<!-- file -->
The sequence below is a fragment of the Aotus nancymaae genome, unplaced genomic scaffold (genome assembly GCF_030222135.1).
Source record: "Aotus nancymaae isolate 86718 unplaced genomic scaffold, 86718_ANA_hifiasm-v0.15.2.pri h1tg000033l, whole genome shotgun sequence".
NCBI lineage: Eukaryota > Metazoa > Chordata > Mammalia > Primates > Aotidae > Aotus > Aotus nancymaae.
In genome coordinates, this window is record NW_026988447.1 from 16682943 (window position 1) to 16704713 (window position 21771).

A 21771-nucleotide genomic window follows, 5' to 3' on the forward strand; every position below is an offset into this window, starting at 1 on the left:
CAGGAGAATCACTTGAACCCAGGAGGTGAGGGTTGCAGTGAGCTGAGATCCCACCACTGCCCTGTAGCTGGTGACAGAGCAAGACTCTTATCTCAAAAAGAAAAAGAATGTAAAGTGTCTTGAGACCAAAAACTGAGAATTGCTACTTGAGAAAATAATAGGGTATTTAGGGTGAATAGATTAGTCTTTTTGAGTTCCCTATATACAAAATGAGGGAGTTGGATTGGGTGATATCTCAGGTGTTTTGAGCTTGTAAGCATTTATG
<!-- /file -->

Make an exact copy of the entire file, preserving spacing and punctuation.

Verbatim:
The sequence below is a fragment of the Aotus nancymaae genome, unplaced genomic scaffold (genome assembly GCF_030222135.1).
Source record: "Aotus nancymaae isolate 86718 unplaced genomic scaffold, 86718_ANA_hifiasm-v0.15.2.pri h1tg000033l, whole genome shotgun sequence".
NCBI lineage: Eukaryota > Metazoa > Chordata > Mammalia > Primates > Aotidae > Aotus > Aotus nancymaae.
In genome coordinates, this window is record NW_026988447.1 from 16682943 (window position 1) to 16704713 (window position 21771).

A 21771-nucleotide genomic window follows, 5' to 3' on the forward strand; every position below is an offset into this window, starting at 1 on the left:
CAGGAGAATCACTTGAACCCAGGAGGTGAGGGTTGCAGTGAGCTGAGATCCCACCACTGCCCTGTAGCTGGTGACAGAGCAAGACTCTTATCTCAAAAAGAAAAAGAATGTAAAGTGTCTTGAGACCAAAAACTGAGAATTGCTACTTGAGAAAATAATAGGGTATTTAGGGTGAATAGATTAGTCTTTTTGAGTTCCCTATATACAAAATGAGGGAGTTGGATTGGGTGATATCTCAGGTGTTTTGAGCTTGTAAGCATTTATG